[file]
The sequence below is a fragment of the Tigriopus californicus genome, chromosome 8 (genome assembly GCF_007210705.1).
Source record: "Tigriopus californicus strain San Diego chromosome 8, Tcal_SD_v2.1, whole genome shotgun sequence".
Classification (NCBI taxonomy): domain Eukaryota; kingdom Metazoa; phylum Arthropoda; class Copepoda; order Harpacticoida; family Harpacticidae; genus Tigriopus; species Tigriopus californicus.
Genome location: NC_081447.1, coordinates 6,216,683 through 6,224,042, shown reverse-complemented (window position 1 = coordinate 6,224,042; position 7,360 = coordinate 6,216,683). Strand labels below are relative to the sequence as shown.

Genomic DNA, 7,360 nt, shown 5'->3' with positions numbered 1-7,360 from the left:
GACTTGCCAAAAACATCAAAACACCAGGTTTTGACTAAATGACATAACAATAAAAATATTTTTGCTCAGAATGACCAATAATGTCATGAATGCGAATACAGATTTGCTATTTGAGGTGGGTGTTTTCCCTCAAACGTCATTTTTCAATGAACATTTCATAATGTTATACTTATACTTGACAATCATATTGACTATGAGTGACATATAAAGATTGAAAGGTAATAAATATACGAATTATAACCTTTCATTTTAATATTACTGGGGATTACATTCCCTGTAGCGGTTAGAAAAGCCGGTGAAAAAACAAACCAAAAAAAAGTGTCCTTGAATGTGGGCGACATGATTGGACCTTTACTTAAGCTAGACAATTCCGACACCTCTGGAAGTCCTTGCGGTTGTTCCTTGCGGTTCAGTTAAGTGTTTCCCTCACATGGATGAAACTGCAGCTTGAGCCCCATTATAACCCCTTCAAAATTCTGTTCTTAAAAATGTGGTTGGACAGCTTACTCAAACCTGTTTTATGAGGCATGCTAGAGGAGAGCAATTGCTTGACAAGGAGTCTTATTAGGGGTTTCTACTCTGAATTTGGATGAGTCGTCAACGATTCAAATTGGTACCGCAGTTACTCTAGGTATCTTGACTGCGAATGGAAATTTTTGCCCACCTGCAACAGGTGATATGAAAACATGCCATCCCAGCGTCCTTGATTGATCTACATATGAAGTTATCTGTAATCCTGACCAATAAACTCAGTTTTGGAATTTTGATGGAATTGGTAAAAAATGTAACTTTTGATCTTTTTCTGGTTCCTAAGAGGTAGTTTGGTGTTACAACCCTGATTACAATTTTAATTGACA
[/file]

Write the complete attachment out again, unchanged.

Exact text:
The sequence below is a fragment of the Tigriopus californicus genome, chromosome 8 (genome assembly GCF_007210705.1).
Source record: "Tigriopus californicus strain San Diego chromosome 8, Tcal_SD_v2.1, whole genome shotgun sequence".
Classification (NCBI taxonomy): domain Eukaryota; kingdom Metazoa; phylum Arthropoda; class Copepoda; order Harpacticoida; family Harpacticidae; genus Tigriopus; species Tigriopus californicus.
Genome location: NC_081447.1, coordinates 6,216,683 through 6,224,042, shown reverse-complemented (window position 1 = coordinate 6,224,042; position 7,360 = coordinate 6,216,683). Strand labels below are relative to the sequence as shown.

Genomic DNA, 7,360 nt, shown 5'->3' with positions numbered 1-7,360 from the left:
GACTTGCCAAAAACATCAAAACACCAGGTTTTGACTAAATGACATAACAATAAAAATATTTTTGCTCAGAATGACCAATAATGTCATGAATGCGAATACAGATTTGCTATTTGAGGTGGGTGTTTTCCCTCAAACGTCATTTTTCAATGAACATTTCATAATGTTATACTTATACTTGACAATCATATTGACTATGAGTGACATATAAAGATTGAAAGGTAATAAATATACGAATTATAACCTTTCATTTTAATATTACTGGGGATTACATTCCCTGTAGCGGTTAGAAAAGCCGGTGAAAAAACAAACCAAAAAAAAGTGTCCTTGAATGTGGGCGACATGATTGGACCTTTACTTAAGCTAGACAATTCCGACACCTCTGGAAGTCCTTGCGGTTGTTCCTTGCGGTTCAGTTAAGTGTTTCCCTCACATGGATGAAACTGCAGCTTGAGCCCCATTATAACCCCTTCAAAATTCTGTTCTTAAAAATGTGGTTGGACAGCTTACTCAAACCTGTTTTATGAGGCATGCTAGAGGAGAGCAATTGCTTGACAAGGAGTCTTATTAGGGGTTTCTACTCTGAATTTGGATGAGTCGTCAACGATTCAAATTGGTACCGCAGTTACTCTAGGTATCTTGACTGCGAATGGAAATTTTTGCCCACCTGCAACAGGTGATATGAAAACATGCCATCCCAGCGTCCTTGATTGATCTACATATGAAGTTATCTGTAATCCTGACCAATAAACTCAGTTTTGGAATTTTGATGGAATTGGTAAAAAATGTAACTTTTGATCTTTTTCTGGTTCCTAAGAGGTAGTTTGGTGTTACAACCCTGATTACAATTTTAATTGACA